updated 08:30 am EDT, Fri May 4, 2012
Tablet vendors lacking urgency on Windows 8 front
Tablet makers are expected to continue their focus on Android tablets through Q3, according to Digitimes. Although Windows 8 is expected to launch in or around October, tablet makers will continue to push forward with their Android 4.0 (Ice Cream Sandwich) plans. Tablets running Windows 8 or Windows RT are not expected to start hitting the market until Q4 with vendors said to be in no rush to launch tablets based on Microsoft's new tablet-optimized OS.
According to Digitimes’industry sources, vendors had originally expected Microsoft to launch Windows 8 in the second quarter, which would have given OEM’s the opportunity to start rolling out Windows 8 or Windows RT (Windows on ARM) tablets for the end of June or July. However, the delay, and the growth of the Android platform reduced their urgency to launch devices running the new OS. The new further supports a rumor that circulated in March suggesting that Windows RT may have less than five tablets on launch.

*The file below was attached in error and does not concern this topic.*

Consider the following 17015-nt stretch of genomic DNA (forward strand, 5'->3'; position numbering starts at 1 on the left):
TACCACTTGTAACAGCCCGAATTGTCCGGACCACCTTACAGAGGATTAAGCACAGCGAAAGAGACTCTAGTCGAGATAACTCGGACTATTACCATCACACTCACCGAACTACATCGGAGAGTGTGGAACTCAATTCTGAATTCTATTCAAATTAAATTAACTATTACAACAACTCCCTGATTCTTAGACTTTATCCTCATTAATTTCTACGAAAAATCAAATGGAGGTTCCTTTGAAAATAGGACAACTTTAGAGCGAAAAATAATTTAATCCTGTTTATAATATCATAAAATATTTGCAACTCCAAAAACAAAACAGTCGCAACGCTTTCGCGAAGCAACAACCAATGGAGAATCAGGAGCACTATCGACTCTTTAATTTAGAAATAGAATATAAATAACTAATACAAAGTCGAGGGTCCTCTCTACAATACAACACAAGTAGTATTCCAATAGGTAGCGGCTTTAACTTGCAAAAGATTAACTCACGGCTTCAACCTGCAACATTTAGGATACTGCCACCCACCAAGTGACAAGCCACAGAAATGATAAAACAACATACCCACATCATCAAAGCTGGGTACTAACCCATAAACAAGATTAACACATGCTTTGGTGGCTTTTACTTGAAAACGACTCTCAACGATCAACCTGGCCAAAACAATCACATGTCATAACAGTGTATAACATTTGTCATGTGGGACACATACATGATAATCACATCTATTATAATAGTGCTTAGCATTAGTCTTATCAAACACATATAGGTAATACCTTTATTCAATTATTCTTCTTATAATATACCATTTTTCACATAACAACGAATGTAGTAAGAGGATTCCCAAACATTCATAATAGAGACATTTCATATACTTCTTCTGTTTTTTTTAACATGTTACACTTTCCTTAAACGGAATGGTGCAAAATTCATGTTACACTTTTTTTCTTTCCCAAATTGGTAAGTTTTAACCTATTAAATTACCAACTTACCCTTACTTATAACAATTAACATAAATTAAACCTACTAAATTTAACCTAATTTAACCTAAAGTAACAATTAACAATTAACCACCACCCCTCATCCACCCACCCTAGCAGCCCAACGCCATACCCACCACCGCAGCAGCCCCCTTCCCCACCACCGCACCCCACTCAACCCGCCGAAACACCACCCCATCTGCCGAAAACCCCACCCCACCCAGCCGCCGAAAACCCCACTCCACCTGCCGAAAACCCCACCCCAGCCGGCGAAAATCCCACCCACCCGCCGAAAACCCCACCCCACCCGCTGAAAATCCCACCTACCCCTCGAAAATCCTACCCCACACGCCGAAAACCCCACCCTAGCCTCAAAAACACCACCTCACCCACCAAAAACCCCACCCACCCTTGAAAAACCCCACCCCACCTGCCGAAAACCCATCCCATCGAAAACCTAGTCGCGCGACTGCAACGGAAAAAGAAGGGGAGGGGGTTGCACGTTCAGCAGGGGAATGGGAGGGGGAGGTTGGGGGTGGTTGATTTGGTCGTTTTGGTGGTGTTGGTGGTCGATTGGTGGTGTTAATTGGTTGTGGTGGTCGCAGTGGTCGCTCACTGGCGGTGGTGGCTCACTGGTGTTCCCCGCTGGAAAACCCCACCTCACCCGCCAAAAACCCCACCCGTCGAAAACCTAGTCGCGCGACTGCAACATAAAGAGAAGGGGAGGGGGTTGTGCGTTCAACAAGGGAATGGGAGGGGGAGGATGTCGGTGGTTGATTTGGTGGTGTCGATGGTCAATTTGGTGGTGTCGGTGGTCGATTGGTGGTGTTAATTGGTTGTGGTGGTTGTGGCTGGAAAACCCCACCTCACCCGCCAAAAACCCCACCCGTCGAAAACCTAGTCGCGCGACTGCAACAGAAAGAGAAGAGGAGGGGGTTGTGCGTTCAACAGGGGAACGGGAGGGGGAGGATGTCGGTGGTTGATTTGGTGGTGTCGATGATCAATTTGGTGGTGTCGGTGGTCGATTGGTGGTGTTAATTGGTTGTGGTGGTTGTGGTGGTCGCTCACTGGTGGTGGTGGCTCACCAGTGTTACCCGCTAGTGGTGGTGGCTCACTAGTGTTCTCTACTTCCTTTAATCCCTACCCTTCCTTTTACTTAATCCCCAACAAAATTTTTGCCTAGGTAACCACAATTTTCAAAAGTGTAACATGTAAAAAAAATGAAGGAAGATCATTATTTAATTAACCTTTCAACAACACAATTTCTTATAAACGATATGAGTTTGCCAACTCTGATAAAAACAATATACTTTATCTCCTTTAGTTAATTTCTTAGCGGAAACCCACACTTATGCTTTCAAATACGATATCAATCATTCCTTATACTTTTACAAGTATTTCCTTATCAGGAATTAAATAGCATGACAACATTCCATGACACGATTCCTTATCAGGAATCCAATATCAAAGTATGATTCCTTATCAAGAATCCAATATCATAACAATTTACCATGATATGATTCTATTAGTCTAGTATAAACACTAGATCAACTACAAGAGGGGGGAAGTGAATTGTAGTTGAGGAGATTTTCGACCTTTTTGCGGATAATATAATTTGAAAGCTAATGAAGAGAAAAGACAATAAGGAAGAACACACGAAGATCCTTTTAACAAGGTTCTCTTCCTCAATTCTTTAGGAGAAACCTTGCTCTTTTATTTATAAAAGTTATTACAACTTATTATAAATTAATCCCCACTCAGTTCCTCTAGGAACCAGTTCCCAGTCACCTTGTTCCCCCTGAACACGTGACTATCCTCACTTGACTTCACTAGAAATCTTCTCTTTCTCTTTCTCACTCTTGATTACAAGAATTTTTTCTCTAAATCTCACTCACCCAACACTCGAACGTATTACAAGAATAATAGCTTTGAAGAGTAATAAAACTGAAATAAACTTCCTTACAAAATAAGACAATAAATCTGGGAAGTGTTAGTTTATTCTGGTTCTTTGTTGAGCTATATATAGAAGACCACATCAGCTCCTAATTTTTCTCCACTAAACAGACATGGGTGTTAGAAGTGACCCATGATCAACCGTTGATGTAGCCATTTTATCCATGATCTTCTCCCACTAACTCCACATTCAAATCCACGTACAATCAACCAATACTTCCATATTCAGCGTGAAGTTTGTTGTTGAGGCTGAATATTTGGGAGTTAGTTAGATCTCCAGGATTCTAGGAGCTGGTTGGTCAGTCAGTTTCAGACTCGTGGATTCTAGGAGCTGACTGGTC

Further, complicating the vendor motivation to put their energy into Windows 8 or Windows RT tablets is Microsoft’s recent deal with Barnes & Noble, which has taken the number five spot in global tablet shipments and which run the competing Android-based Nook tablets. Although part of the $300 million deal involves Barnes & Noble developing a Nook app for Windows 8 and Windows RT tablets, the move has raised question about Microsoft’s strategy moving forward.
Windows 8 is arguably Microsoft’s biggest gamble in recent times, as it has radically revamped the OS to be touch-aware from the beginning. This has resulted in the implementation of a Metro UI theme across the OS, and which was first seen on its Windows Phone 7 mobile OS. After starting the tablet market, Microsoft has had to watch Apple ignite the tablet space with its hot selling iPad, which runs the full Mac OS X kernel, but in a much more streamlined form optimized for mobile touch-aware devices.
News that tablet vendors are not yet fully committed to developing a Windows 8 or Windows RT tablet strategy is likely to make the Redmond, Washington company uneasy. Its completely revamped Windows Phone 7, despite being critically well-received, has yet to gain significant market traction. Its fortunes in the rapidly growing mobile space may rest heavily on the success of Windows 8-based tablets.